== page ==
Laura Dekker and Safeguarding

23 January 2012 — 8 Comments

On Saturday, 16 Year Old Laura Dekker completed her solo round-the-world sailing adventure. The Dutch teenager started her record breaking voyage at just 14 years old – but only after winning a court case that allowed her to go.

Arrival of 16-year-old, Dutch girl, Laura Dekker in St.Maarten Yacht Club, in the Dutch Caribbean island of Sint Maarten on January 21, 2012. She becomes the youngest sailor who ever sailed around the world solo. AFP PHOTO / JEAN-MICHEL ANDRE

Although Laura was born on a boat off the coast of New Zealand (and holds citizenship there), she lives in Holland where schooling is compulsory until 16. As a result when she made plans aged 13 to do a round the world solo voyage, the Dutch authorities stepped in with a court order and she was almost taken into care as it was felt she was too young to look after herself at sea. She eventually won the court battle on the conditions that she complete a first aid course and continue with her education via an internet-based distance learning scheme. The BBC have a good piece covering the full story surrounding her voyage.

However, the youth work aspect I’m interested in with this story is in finding the balance between encouraging young people to fulfil their dreams, and taking necessary precautions around their safety and wellbeing.

My initial reaction to hearing that Laura had completed the voyage was pride. Here was a young girl who has followed her dreams, achieved something amazing, and proved her critics wrong. But then I thought: what if I had been responsible for her? Would I have encouraged her to go, or maybe suggested she wait a year or two?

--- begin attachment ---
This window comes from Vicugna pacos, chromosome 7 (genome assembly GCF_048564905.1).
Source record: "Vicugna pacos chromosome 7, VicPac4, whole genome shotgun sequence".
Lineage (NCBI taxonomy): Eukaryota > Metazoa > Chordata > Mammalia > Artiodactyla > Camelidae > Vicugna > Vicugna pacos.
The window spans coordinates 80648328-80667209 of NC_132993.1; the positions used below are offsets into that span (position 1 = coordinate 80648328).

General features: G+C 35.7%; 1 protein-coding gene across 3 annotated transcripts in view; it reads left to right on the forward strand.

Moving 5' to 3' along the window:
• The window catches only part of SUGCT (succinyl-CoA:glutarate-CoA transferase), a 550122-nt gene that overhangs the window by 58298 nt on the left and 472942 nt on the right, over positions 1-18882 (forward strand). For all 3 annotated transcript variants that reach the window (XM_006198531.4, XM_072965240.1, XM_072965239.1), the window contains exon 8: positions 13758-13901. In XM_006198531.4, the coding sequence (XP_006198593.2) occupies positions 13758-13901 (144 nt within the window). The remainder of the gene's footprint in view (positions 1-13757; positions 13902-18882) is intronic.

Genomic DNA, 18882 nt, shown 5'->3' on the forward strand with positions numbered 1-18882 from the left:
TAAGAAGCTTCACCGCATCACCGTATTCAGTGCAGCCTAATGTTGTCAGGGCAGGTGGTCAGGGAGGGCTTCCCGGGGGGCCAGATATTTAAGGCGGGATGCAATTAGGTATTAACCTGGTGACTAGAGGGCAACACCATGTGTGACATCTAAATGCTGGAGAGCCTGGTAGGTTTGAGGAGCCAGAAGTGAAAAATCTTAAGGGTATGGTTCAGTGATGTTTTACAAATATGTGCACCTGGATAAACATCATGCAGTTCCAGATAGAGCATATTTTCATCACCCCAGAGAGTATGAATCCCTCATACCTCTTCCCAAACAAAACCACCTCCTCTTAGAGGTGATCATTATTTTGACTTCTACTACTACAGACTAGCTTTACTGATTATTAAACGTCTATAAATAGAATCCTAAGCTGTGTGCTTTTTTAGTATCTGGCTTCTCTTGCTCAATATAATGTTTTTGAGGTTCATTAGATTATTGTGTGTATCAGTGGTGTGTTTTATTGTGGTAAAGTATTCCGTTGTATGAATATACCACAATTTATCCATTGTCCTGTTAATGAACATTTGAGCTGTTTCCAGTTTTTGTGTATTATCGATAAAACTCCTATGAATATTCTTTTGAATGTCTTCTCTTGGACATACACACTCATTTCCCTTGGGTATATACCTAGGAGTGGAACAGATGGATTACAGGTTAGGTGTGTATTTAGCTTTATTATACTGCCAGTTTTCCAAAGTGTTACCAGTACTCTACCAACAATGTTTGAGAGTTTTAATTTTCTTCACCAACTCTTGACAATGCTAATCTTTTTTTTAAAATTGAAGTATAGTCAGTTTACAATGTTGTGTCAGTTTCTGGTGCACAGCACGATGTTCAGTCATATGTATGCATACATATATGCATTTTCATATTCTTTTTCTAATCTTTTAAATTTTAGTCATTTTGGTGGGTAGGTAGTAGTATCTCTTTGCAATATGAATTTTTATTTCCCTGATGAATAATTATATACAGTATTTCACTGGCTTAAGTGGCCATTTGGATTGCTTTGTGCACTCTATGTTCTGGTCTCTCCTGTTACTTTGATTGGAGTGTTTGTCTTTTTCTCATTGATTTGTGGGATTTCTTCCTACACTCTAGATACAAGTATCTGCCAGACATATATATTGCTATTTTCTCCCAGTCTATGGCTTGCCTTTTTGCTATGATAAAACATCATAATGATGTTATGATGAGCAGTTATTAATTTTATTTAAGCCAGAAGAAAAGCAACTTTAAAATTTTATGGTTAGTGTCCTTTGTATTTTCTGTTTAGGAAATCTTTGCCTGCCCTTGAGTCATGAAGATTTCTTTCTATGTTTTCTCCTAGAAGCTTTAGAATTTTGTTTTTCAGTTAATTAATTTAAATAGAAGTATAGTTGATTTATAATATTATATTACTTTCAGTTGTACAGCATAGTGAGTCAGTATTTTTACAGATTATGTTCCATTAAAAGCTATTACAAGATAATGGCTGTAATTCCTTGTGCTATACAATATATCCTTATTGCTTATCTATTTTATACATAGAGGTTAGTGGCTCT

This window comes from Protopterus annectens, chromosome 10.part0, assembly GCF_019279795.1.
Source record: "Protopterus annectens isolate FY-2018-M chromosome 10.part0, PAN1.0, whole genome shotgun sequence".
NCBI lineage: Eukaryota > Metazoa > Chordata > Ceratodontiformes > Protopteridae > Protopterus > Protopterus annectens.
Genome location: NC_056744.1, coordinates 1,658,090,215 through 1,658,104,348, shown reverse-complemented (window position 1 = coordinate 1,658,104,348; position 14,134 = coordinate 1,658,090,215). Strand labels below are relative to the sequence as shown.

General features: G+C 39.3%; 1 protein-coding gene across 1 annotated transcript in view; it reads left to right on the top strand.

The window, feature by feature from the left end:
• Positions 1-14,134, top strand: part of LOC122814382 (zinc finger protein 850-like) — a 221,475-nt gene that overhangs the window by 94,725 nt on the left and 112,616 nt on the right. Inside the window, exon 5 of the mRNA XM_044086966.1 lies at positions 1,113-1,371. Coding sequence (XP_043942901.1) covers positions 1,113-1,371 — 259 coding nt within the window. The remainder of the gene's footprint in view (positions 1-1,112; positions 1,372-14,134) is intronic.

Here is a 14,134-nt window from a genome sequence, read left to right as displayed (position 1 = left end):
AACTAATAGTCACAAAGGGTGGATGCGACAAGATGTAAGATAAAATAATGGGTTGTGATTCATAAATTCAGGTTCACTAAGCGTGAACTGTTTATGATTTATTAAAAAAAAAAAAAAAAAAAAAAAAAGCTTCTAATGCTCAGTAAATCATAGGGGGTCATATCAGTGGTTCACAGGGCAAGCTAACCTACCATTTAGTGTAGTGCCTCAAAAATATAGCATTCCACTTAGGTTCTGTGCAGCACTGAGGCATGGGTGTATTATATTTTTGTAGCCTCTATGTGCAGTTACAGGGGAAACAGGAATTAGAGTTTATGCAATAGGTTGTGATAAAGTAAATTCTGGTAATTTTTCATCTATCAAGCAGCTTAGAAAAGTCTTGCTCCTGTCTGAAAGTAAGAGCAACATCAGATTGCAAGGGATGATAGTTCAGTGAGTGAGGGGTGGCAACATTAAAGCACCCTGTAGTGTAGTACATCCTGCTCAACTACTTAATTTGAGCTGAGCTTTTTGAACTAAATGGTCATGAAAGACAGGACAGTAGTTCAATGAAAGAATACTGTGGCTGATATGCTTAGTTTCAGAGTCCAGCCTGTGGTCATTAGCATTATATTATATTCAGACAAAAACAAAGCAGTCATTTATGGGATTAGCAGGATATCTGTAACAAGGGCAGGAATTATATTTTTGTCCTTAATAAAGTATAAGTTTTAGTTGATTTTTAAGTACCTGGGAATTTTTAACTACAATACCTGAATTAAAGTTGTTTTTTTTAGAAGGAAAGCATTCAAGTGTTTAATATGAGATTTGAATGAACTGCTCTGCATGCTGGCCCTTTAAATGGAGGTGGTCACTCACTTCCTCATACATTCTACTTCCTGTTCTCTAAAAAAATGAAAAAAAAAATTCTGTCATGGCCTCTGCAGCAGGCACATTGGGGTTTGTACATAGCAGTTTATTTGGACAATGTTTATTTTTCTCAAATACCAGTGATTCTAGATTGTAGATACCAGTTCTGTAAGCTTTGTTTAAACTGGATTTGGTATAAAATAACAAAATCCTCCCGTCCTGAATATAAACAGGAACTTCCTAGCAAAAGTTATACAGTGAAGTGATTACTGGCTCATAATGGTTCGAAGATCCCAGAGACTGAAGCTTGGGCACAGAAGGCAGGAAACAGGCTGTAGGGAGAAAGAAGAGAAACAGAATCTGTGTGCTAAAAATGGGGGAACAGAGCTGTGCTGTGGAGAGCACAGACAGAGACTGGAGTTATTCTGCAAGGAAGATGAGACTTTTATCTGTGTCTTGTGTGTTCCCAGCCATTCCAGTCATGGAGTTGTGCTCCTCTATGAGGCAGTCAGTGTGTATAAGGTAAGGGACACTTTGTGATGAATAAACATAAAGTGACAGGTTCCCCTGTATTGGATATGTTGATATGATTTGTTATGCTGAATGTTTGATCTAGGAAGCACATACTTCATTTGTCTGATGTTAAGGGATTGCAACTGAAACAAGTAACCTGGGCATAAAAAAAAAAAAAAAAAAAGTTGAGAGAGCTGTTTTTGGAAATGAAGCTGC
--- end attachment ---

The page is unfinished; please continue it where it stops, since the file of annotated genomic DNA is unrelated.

It’s actually the Social Workers in the story who I feel a bit sorry for. I understand their dilemma. As the BBC quotes:

“We have a duty to investigate. The law says you must stay in school until you are 16,” says Caroline Vink from the Netherlands Youth Institute.

“We also had to make sure that Laura was able to cope with the demands of such a massive challenge when she was so young; things like the lack of sleep and being on her own all the time.”

“It’s so difficult to judge a case like this and when you’re dealing with such a determined young woman.

“We never meant to make her life difficult, only to look out for her safety. I hope she doesn’t hold a grudge.

“In the end she has shown extreme strength of character both before and of course during her adventure.”

Apparently, Laura doesn’t think much of the Dutch authorities due to her experiences and is considering moving to New Zealand as a result!

Most of us aren’t involved in such a high profile scenario, but we do face similar dilemmas in our work. How do we best encourage young people to fulfil their potential while being realistic about their, and our, safety?

What do you think? Were the Dutch authorities right to try and stop the voyage initially? Should we allow young people to do risky and dangerous things, or do we have a duty to stop them? Leave a comment and share your thoughts!

Jon